Trying Another Approach to Treating My Stomach Cancer

The doctor switched me back to chemotherapy and added immunotherapy. The total gastrectomy wasn’t off the table, but we weren’t going to pursue it then. I had eight more rounds of chemotherapy throughout the middle of 2021. Then, last November, the doctor had some good news for me – the cancer had responded well to the other chemotherapy and immunotherapy. I was in the clear for having the total gastrectomy. 

The procedure went well and I spent a week in the hospital recovering. This was tough for me since this was the longest amount of time I’d spent away from my four-year-old son, who was three at the time. 

So, this journey has truly been a roller coaster. I went from thinking I wouldn’t be a candidate for this life-altering surgery to getting the procedure I needed within the span of a year. 

stomach-cancerLife After the Gastrectomy 

After the surgery, they put me back on immunotherapy. I felt like I had to relearn how to eat, and it’s taken a lot of time to understand what foods and drinks I can handle. It’s been tough to keep weight on. I try to eat and drink as much as I can, but I have to consume things in moderation. We have to continually monitor my lymph nodes and I’m still doing treatments to this day. This past January, I started taking a chemo pill as well. I would describe my current status as stable – I’m starting to make long-term plans again and thinking more about my future. 

My husband and I took a trip to Nashville earlier this year, and it was nice to throw myself into planning that and making it the best possible experience. We were on the go the whole time, and it was my first trip since having my total gastrectomy so I was nervous. However, I was happy to discover that I could eat a lot of the foods I was interested in, in smaller quantities, of course. We also traveled to Ohio to visit family and visited a water park. We’re doing more than most people would when facing advanced stomach cancer, but I want to maximize every moment. Now, I’m thinking about the special moments and memories that I want to have with my son as he grows older.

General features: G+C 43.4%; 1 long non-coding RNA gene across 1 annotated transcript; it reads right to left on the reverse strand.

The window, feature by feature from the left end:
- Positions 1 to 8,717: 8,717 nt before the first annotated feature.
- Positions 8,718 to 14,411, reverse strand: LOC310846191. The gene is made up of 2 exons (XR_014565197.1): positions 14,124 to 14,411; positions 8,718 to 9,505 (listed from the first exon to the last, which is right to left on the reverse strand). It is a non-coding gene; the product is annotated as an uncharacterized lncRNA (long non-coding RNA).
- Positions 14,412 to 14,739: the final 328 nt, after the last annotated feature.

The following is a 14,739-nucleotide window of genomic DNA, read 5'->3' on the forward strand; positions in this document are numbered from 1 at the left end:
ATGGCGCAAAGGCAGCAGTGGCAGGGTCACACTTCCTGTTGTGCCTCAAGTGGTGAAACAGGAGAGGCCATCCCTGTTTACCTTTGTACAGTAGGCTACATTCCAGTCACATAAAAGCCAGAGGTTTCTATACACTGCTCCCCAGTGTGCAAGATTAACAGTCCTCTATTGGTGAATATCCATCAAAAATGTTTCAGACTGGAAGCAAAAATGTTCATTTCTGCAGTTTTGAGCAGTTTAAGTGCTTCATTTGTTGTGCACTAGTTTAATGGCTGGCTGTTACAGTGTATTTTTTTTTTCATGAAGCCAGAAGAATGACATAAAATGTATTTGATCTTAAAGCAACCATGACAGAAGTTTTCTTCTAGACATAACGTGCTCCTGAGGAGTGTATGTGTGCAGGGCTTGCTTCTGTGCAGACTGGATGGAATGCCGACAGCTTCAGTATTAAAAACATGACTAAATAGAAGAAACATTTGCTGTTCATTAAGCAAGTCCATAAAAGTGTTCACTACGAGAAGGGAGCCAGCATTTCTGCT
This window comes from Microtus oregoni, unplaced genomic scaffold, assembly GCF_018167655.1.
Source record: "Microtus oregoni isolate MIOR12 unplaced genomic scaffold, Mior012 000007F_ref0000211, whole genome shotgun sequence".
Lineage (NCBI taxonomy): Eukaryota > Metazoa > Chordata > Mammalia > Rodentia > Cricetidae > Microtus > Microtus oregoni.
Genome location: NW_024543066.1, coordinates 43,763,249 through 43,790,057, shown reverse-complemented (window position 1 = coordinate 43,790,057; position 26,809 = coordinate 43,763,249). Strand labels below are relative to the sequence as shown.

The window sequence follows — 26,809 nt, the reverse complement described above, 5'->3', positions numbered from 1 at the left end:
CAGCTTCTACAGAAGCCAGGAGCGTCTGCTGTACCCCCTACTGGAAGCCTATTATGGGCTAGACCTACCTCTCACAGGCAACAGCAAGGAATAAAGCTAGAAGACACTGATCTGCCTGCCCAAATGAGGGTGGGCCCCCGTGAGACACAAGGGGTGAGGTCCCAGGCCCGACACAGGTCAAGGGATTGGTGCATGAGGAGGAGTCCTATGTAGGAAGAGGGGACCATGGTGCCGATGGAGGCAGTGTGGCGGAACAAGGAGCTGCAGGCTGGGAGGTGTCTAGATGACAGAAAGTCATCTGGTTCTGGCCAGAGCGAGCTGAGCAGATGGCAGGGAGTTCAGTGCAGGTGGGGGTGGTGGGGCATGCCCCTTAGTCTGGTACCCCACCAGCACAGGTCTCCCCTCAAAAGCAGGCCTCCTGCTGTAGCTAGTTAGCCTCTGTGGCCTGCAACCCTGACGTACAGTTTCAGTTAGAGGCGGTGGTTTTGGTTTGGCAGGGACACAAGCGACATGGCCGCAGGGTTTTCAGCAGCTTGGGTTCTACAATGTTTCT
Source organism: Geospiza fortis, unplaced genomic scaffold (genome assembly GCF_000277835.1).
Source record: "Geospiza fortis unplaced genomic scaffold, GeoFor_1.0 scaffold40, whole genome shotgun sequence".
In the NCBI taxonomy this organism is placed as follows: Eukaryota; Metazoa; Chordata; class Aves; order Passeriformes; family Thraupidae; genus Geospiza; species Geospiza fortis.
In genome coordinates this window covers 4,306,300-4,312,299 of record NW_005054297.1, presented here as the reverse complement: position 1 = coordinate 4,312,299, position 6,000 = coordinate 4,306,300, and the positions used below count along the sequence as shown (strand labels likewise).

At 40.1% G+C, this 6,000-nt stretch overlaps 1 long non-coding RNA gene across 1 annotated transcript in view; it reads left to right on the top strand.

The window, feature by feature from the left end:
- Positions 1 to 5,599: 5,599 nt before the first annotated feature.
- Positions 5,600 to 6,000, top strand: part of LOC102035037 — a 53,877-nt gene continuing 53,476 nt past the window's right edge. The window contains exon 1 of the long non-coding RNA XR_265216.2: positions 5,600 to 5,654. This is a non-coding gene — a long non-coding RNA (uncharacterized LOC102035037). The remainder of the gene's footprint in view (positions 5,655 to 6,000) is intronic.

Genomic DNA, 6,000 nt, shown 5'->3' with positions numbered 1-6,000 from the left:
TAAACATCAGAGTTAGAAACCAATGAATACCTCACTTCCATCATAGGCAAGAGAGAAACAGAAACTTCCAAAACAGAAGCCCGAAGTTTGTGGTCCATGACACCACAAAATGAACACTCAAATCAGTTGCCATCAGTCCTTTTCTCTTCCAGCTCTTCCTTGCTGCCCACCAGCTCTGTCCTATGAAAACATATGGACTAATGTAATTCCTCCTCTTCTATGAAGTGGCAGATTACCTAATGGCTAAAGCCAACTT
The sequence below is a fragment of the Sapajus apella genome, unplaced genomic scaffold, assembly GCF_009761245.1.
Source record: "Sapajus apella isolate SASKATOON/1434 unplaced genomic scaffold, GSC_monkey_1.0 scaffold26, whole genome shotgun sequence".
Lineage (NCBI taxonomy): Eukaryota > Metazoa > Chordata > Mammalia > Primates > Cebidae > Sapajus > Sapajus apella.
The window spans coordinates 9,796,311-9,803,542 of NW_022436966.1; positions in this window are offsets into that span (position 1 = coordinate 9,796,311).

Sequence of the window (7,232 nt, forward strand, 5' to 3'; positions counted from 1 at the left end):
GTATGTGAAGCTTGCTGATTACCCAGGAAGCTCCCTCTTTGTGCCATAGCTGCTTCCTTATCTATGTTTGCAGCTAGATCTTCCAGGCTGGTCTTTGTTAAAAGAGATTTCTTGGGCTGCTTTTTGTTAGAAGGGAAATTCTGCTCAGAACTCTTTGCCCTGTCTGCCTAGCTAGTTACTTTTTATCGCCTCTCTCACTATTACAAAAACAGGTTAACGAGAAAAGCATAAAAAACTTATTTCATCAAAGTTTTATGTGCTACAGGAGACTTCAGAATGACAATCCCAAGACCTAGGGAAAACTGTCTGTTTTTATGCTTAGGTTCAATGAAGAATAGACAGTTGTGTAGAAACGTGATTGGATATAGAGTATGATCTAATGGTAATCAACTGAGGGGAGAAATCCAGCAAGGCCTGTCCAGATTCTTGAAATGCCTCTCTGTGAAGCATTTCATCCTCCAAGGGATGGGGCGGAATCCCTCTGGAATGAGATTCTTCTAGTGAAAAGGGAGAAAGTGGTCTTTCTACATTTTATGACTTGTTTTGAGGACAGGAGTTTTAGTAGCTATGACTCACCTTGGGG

Q: You are incredibly resilient given your stomach cancer diagnosis and all the challenges you’ve had in the last few years. What gives you hope? 

A: It’s a constant up-and-down cycle. What has helped me a lot is unwavering support from family, friends, and the stomach cancer community. At the start of this, we were in the thick of the COVID pandemic, so I had to face treatments and appointments alone. But my husband was always in the background cheering me on and supporting me. I’ve learned so much from various groups and foundations that I’ve reached out to, and I’m thankful for the awareness that’s being raised around this diagnosis. 

Personally, I’m excited about my plans for the future, such as planning our 10th wedding anniversary trip to Hawaii and scheduling a trip to Disney World next year. I can’t wait to make more special memories with my son and husband.